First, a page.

Book Revier- Flags of Our Fathers

Topics: Battle of Iwo Jima, Raising the Flag on Iwo Jima, United States Marine Corps Pages: 5 (1913 words) Published: April 13, 2011
Sydney Tolleson
History 2112
Professor Lin
10 March 2011
Book Review of Flags of our Fathers:
 Flags of Our Fathers is a biography of John “Doc” Bradley, also called Jack, and the five other flag raisers in battle on the island of Iwo Jima during World War II. It is written by his son, James Bradley, who knew very little about his father’s experience and heroism in the battle of Iwo Jima. This novel takes the reader into the lives of these six men and provides a glimpse of the United States as it was before, during and after what is perceived as the worst battle of World War II. The men in this biography were considered heroes for their actions; however none of them thought this to be completely true. When asked about being such a hero John as well as the other flag raisers agreed that “The heroes of Iwo Jima are the guys who didn’t come back,” (pg.343). This biography is a wonderful representation of the humility and greatness that the soldiers showed during the time of war. The author portrays his message to the reader through his use of a personal recollection of the battle, and the events in the lives of each of the six men who came to be known as the flag raisers.

At the beginning of the book, the writing is like that of any other novel, slow in some places but interesting due to the personal twist that James Bradley incorporates throughout the pages. After much research and prying onto the lives of the six men, he tells each of their stories as to how they came to enlist and go to war for their country, With each man, a different story leading up to his decision to enlist in the United States Marines (with the exception of Doc who was a Navy Corpsman) is told through the perspective of a man who was almost unaffected by Iwo Jima, due to the fact he knew very little about the battle that went on in that small island of Japan.

The author is able to give the reader very detailed images of the lives of the six men before their decision to enlist in the Military due to his research of the lives of these men. Taking a personal interest in each personal story helps Bradley develop the style of writing that he wants to portray to his readers. When telling the story of each man as just a young boy wanting to join the military and fight for the freedom of his country, Bradley uses his language in order to paint a picture of an ordinary young boy in the United States, connecting the reader on a more personal level, as well as a factual one. He tells of the attitude and personality traits of each of the young men before they go off to war, and of their excitement to fight for their country even at ages as young as fifteen.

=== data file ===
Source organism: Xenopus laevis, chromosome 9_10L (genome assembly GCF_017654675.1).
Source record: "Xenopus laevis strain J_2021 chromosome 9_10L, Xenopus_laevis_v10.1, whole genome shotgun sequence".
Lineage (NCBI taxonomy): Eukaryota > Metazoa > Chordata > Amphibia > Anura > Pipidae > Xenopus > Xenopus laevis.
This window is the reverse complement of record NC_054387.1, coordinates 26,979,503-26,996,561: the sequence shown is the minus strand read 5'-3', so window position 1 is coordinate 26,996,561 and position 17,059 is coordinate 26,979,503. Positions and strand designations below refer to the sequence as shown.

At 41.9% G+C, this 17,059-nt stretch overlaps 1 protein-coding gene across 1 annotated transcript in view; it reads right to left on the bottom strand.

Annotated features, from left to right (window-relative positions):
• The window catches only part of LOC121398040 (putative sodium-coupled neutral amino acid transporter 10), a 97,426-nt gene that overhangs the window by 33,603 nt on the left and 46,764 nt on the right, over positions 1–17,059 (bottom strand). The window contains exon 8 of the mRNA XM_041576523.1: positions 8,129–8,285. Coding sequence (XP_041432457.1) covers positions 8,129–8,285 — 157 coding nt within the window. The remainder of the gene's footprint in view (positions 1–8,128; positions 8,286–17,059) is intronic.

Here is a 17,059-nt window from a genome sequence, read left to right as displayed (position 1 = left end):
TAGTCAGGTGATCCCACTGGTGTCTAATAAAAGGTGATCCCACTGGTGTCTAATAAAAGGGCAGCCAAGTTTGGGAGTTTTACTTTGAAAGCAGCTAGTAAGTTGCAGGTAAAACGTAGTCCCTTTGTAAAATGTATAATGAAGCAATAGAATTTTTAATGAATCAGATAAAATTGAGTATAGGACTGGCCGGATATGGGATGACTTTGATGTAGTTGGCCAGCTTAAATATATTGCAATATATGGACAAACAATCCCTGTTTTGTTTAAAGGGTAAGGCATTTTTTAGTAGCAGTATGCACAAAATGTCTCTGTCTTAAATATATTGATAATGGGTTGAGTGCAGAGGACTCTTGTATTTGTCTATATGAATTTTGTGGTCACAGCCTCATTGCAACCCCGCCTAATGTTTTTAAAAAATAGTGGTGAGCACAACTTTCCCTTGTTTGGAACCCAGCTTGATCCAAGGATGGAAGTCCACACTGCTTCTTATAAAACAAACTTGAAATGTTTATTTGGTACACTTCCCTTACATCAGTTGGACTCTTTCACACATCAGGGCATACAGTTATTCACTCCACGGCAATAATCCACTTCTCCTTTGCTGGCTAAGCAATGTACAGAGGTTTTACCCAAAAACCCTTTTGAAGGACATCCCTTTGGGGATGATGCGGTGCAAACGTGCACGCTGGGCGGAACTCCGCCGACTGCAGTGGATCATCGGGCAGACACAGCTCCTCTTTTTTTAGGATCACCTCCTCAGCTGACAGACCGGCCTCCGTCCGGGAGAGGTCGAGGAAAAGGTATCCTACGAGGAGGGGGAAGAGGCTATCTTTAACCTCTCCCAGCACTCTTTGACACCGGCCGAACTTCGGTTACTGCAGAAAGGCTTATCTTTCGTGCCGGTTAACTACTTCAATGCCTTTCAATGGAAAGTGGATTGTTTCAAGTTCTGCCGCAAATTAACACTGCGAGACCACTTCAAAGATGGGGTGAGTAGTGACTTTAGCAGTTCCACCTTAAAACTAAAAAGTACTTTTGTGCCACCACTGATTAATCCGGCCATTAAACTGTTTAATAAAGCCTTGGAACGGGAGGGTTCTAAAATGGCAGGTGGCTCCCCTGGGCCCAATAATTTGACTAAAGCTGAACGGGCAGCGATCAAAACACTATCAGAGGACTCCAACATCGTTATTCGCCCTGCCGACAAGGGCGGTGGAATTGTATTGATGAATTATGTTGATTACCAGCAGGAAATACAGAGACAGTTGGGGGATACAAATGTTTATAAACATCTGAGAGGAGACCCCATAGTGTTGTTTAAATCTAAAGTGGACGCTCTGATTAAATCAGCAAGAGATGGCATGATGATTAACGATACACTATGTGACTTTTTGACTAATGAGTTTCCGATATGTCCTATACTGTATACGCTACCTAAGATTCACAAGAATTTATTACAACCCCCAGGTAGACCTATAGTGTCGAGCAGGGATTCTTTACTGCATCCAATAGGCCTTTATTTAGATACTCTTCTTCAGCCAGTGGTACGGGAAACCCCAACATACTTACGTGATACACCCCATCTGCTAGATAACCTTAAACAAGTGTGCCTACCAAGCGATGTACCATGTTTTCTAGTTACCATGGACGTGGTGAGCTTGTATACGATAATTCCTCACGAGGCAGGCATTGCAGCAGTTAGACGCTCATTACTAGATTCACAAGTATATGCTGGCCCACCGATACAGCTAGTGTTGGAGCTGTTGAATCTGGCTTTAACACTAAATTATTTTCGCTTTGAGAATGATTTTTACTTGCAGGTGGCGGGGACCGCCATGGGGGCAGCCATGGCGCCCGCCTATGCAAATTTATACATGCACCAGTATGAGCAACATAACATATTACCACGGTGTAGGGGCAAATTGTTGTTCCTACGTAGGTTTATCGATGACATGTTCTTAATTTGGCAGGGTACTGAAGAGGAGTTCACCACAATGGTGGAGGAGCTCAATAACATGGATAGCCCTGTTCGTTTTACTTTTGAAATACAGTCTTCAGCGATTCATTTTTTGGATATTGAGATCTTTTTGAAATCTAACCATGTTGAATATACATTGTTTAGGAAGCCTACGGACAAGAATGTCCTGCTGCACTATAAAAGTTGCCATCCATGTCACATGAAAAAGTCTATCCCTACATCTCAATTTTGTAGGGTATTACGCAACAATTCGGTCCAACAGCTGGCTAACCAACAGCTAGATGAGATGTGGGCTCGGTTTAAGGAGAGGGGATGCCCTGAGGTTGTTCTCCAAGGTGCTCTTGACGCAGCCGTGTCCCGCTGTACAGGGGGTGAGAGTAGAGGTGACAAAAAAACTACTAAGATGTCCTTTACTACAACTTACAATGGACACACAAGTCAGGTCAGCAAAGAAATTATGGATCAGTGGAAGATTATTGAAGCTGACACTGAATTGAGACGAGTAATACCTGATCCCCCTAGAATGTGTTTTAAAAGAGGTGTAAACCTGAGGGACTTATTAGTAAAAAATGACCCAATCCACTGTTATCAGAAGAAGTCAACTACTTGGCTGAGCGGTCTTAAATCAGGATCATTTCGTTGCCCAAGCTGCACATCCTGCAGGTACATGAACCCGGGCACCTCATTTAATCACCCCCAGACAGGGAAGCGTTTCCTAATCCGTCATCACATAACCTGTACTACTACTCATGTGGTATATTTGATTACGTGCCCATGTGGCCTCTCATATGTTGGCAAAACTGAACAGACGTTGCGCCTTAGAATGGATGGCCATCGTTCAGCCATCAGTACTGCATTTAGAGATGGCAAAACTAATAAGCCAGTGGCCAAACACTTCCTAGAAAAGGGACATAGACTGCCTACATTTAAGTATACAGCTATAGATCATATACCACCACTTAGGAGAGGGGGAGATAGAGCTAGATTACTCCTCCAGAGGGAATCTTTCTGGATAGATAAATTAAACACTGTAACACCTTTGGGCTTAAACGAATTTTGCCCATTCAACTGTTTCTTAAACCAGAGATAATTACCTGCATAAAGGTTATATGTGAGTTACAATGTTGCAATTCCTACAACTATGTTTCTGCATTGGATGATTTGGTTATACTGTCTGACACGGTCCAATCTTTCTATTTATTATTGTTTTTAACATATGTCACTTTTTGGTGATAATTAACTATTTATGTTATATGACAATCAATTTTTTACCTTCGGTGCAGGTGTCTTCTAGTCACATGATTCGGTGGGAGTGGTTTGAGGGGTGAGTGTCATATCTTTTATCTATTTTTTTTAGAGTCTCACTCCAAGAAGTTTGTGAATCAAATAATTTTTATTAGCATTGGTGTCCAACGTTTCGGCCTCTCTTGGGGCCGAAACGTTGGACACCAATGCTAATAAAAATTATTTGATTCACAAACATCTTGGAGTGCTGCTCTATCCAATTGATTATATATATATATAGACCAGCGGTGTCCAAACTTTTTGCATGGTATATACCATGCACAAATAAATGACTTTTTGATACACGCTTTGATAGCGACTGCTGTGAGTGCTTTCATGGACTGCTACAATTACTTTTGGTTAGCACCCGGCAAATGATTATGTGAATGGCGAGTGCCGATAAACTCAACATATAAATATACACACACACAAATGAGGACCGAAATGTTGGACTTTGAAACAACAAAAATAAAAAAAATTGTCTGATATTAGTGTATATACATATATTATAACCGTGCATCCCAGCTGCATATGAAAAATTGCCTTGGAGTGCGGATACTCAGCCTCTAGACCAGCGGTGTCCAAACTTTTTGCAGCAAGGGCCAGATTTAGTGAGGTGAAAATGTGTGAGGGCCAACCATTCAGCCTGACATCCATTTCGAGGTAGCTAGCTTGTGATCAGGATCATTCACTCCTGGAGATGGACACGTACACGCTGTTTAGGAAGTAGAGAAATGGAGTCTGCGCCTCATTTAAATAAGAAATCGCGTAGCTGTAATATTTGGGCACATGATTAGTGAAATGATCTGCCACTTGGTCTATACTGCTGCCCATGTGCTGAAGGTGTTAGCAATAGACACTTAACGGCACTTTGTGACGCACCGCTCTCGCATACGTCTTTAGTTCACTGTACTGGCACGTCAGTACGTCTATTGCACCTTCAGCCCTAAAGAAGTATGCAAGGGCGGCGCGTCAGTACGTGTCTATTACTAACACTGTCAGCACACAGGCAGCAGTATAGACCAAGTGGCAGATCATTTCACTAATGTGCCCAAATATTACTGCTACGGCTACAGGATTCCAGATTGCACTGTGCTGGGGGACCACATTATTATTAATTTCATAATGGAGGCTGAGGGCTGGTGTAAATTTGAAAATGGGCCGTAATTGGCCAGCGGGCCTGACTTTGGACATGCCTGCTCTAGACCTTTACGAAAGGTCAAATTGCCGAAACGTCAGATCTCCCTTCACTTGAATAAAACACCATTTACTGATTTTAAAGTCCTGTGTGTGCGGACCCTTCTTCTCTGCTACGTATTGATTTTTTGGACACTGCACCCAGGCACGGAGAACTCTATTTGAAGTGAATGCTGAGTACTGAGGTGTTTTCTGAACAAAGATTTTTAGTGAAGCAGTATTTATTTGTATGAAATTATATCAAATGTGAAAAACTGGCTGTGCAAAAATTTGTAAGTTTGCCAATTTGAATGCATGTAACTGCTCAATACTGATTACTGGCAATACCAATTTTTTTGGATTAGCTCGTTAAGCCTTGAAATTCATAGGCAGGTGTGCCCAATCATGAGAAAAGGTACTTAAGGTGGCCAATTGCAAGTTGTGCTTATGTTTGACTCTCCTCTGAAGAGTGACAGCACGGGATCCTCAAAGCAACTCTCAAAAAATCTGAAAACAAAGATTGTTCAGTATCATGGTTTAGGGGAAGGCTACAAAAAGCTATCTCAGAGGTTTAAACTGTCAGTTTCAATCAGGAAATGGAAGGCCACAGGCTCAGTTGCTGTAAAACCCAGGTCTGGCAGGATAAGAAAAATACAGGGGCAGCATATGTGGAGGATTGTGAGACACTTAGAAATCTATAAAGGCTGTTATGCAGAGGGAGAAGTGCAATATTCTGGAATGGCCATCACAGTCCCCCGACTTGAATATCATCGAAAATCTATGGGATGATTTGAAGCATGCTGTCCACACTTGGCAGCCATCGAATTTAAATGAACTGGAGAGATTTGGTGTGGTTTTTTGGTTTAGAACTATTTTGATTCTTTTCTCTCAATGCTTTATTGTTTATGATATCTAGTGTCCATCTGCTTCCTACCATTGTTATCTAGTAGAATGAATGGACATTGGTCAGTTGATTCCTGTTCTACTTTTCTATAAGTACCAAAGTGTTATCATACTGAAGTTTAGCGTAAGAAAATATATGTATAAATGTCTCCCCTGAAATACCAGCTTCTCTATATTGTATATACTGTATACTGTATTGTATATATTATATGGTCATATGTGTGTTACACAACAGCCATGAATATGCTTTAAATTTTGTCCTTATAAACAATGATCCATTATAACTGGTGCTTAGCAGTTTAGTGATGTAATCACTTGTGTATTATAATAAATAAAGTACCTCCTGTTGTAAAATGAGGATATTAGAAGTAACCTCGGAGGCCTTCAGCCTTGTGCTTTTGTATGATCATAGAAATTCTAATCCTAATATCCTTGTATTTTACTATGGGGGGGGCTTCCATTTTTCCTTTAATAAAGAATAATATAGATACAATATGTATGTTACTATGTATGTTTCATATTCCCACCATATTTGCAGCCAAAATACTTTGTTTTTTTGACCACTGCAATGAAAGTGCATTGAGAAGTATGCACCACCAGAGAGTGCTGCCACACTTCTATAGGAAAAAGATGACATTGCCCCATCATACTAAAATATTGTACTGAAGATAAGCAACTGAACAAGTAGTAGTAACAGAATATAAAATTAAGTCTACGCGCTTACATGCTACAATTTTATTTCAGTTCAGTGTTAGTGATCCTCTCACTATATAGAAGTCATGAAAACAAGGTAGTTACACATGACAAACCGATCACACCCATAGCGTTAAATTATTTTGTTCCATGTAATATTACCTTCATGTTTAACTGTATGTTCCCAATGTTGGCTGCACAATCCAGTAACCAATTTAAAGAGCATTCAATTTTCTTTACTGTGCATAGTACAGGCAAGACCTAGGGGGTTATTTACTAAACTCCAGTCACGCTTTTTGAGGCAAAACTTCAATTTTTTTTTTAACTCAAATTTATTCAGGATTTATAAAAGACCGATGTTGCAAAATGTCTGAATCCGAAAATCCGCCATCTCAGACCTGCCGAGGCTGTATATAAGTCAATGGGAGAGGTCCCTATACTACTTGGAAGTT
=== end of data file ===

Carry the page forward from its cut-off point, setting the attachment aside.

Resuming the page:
Bradley’s intention of writing this novel does not seem to be just the personal story of these six men, but rather how the diversity of the six men make up the American experience for each of the individuals in what may be the single most important and captivating picture ever taken in American history. The novel focuses on how different each of the flag raisers’ lives were before their decision as well as how different their journeys were leading up to the time when they all come together to work as one, fighting for a common virtue. “Uncommon Valor Was A Common Virtue,” (pg. 327) inscribed on the monumental statue of the six men, explains that even though the men have very different lifestyles and personalities, the uncommon valor of Iwo Jima brought them together more than what can be seen by those who were not there at the time of this blood ridden battlefield.

Bradley uses very explicit detail when explaining the battles and the deaths and injuries that came from the island, in hopes of getting the readers to grasp the intensity of what actually happened on the island, rather than knowing it as just a famous battle.

Throughout the novel, Bradley emphasizes the roles of each of the men’s mothers. He does this by telling the mothers’ opinions on each of the boys’ decisions as well as...
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